Voices and Visionaries: New York Celebrates Steve Reich at 70

The Los Angeles Master Chorale at Alice Tully Hall on Saturday, October 28.

I attended this concert a week ago, and I’m still fussing over my blog entry. Writing about music is so difficult that for a while, I was tempted not to post anything about it. Ultimately, my obsessive-compulsively tendencies won out, though, so here I am trying to bring shape to my thoughts about Steve Reich’s music.

The concert opened with Reich’s iconic 1972 composition Clapping Music, with the composer himself as one of the clappers. This is the sort of music I associate most with Reich: a highly rhythmic work that holds intellectual interest but, for me at least, little emotional appeal. I follow the lines as the two performers move out of and into phase with each other. That progression is interesting and certainly innovative for the time—Reich is considered one of the most influential composers of the twentieth century—but it only engages my head.

I admit I didn’t know much of Reich’s work beyond such early minimalism, so I had no idea that the two choral works on the program, Tehillim (1981) and You Are (Variations) (2004), were going to be so engrossing. More fluid, more expansive, and more passionate, they captured my imagination, not just my intellect.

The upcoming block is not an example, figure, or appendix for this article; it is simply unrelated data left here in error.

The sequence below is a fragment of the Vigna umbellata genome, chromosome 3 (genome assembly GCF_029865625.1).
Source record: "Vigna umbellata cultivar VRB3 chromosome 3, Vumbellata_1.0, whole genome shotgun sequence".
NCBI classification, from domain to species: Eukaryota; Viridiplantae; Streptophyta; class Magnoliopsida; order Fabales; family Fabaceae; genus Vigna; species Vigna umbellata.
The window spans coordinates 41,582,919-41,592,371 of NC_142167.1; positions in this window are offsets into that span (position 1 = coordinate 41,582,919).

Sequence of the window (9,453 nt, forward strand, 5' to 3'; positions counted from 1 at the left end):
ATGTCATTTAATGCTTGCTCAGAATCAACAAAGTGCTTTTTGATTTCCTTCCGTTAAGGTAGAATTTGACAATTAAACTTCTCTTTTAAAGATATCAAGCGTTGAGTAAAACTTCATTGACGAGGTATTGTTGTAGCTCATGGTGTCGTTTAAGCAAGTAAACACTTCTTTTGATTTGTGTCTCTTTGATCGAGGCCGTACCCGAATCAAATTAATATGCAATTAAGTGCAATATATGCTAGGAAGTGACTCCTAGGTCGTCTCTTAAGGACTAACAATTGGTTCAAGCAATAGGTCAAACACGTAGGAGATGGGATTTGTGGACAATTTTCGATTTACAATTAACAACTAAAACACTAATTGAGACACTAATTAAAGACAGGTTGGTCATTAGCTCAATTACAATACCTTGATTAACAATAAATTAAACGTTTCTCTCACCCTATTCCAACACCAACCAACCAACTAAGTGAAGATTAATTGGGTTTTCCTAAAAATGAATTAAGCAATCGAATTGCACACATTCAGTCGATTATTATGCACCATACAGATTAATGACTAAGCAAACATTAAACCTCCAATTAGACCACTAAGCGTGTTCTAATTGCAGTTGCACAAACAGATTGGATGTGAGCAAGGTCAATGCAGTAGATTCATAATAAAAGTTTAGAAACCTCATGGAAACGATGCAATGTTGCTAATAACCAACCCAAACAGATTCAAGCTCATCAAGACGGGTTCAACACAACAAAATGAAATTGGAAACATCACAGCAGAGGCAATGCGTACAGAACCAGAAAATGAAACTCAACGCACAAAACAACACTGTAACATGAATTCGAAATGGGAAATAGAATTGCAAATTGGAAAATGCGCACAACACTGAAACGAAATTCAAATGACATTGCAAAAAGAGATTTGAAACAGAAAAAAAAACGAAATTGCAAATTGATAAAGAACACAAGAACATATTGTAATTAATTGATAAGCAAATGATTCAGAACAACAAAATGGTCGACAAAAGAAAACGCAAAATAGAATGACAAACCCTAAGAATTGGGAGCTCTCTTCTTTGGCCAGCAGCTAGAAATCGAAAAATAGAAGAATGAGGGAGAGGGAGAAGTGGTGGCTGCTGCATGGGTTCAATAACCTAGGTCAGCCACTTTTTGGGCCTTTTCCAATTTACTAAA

This is Reich, of course, so both compositions use a great deal of repetition, but for the most part, the repeated elements are compelling enough to withstand reiteration. I did sometimes wish the texture would vary more than it does, particularly in You Are (Variations). Marimbas and pianos (four of them!) dominate the small orchestra in that piece, and the chorus serves more as another instrument in the ensemble than as any kind of solo body. The Los Angeles Master Chorale—with its pure, straight tone—fulfills that instrumental purpose admirably, but during the prolonged passages in which the singers simply hit and hold whole note after whole note, while percussive instruments dance beneath them, I couldn’t help but long for some kind of melody to weave into the fabric of sound.

I preferred Tehillim because it offers more variety and more exuberant use of the human voice, in this case four women rather than a full choir. The women sing in canon over the chamber ensemble’s sonorous pedal tones. The space between entries is small, creating a tight weave of the chanted melody. In the third movement, a rare slow tempo for Reich, the winds becoming more active, echoing the vocal lines. The result is haunting.

Reich uses Hebrew texts from the Psalms in Tehillim, and although I don’t understand the language, the spiritual quality of the setting is powerful. The four soloists sing with the ringing confidence of cantors, and the polyphony of their voices sound like a joyful peal of bells.

As I understand it, one of the purposes of minimalist music is to allow listeners to truly digest each musical idea, to reach the point in which the music soaks into their skin. It doesn’t always work—if the elements are too simple or facilely treated, listeners’ attention will wander—but with Tehillim, I experienced that sense of connection with the music. Mellifluous and ardent, Tehillim somehow manages to sound both contemporary and ancient as it blossoms.